Illinois circuit courts in May added “shortened life expectancies” to its measures of damage pattern jury instructions:
30.04.05 Measure of Damages—Shortened Life Expectancy
This instruction is appropriate if there is evidence that plaintiff’s life expectancy has been shortened by the tort. It should appear as a separate element of damages on the verdict form.
The element “shortened life expectancy” can arise when the tort causes a plaintiff to be likely to die prematurely. Dillon v. Evanston Hospital, 199 Ill.2d 483, 500 (2002) supports this element of damages. See DePass v. United States, 721 F.2d 203, 208 (7th Cir. 1983)(Posner, J. dissent) citing out of state cases to support the conclusion that Illinois law does not permit a tortfeasor to get off scot-free because, instead of killing the victim, he inflicts an injury that is likely to shorten the victim’s life. Shortened life expectancy is recognized as a separate element of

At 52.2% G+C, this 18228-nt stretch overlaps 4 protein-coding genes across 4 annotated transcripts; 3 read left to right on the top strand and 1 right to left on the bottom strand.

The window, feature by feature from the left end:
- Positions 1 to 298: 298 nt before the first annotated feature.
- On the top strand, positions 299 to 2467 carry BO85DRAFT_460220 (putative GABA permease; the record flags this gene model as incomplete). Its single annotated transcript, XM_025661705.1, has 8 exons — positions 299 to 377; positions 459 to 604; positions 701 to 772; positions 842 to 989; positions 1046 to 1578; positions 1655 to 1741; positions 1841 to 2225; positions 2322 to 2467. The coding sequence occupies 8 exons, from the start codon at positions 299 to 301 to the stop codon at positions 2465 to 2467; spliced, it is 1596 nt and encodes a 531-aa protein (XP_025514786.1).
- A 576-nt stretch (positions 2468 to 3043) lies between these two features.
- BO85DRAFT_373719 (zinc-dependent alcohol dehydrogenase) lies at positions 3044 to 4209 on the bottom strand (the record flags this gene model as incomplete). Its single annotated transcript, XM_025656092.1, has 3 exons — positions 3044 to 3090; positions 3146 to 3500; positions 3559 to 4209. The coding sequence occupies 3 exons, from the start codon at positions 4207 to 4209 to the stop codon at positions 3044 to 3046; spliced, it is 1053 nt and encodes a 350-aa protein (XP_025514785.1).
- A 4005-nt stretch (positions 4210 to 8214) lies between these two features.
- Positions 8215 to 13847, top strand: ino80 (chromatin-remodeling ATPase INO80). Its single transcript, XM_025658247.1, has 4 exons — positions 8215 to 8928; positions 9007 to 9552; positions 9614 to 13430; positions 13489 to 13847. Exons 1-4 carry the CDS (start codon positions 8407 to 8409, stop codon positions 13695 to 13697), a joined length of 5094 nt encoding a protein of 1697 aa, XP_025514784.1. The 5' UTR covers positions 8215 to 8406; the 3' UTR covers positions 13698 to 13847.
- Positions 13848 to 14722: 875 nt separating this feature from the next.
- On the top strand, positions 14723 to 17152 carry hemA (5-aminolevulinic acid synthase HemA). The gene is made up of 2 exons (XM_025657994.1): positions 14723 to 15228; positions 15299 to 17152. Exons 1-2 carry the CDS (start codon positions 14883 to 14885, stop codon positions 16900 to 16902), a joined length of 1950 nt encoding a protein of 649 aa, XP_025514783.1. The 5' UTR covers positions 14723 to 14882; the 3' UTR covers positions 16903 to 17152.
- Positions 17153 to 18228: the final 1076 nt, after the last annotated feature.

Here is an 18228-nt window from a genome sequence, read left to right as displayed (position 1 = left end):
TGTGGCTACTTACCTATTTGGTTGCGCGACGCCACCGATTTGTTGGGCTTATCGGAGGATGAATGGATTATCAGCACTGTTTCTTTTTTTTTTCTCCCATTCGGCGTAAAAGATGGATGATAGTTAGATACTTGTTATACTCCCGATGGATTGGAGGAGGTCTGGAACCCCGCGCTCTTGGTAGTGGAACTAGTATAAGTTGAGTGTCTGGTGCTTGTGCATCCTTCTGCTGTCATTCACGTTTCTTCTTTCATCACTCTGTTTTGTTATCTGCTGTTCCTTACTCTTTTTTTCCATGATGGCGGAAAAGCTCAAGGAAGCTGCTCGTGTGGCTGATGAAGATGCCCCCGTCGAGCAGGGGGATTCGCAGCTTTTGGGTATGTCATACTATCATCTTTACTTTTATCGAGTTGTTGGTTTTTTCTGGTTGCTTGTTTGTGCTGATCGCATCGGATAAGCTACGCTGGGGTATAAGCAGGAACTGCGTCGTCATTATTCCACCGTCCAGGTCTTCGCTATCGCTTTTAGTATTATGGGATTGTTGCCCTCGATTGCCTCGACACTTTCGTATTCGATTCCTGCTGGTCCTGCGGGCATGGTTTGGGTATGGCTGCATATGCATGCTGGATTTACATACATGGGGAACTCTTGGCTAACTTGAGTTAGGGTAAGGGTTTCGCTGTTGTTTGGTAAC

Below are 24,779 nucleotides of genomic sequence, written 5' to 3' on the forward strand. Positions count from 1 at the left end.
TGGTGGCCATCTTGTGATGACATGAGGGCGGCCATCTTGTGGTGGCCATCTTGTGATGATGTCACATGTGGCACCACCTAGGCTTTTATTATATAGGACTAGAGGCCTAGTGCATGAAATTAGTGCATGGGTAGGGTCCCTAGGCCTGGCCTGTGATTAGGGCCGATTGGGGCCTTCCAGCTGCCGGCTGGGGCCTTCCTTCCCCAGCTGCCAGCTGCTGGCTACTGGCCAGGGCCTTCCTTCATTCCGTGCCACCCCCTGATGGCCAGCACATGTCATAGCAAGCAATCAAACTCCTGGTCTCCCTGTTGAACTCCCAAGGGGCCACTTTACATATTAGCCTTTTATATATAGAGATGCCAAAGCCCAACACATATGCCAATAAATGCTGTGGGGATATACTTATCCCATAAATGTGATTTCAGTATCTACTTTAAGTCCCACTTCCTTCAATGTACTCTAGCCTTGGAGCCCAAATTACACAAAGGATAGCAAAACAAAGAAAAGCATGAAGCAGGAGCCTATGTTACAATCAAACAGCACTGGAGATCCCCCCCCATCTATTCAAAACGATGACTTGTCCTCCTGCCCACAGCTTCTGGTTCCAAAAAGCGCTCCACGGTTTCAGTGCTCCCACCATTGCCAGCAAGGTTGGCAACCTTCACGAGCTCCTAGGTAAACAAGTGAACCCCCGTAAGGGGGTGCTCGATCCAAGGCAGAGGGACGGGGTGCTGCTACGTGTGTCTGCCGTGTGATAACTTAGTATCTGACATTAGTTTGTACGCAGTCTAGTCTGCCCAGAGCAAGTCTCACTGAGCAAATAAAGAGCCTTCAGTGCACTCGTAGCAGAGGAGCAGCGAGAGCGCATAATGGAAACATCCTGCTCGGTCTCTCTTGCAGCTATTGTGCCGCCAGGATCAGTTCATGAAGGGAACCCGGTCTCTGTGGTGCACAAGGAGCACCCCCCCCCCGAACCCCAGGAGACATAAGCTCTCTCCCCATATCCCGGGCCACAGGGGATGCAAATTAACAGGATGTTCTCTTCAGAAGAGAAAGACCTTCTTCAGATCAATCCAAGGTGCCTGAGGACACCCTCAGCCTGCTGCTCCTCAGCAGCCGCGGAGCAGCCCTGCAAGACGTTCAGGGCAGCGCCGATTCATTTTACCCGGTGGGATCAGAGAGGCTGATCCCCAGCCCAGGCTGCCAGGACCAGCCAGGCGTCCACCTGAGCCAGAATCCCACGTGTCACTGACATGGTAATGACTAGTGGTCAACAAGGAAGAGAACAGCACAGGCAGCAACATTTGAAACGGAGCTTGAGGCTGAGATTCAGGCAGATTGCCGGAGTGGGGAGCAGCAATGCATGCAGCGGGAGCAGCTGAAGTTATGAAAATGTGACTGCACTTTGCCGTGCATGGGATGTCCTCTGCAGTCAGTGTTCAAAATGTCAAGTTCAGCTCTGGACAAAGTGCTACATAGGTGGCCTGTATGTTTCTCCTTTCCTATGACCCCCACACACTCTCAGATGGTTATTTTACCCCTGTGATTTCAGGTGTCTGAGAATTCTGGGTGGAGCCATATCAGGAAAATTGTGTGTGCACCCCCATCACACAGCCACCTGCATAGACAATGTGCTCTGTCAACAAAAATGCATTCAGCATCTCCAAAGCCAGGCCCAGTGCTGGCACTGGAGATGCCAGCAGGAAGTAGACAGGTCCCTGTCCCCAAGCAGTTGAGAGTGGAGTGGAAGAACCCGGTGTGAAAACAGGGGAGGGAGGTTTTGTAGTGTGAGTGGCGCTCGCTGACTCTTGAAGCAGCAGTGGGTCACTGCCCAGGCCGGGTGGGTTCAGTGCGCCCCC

compensable damages in Bauer ex rel. Bauer v. Memorial Hospital, 377 Ill.App.3d 895, 920-921 (5th Dist. 2007).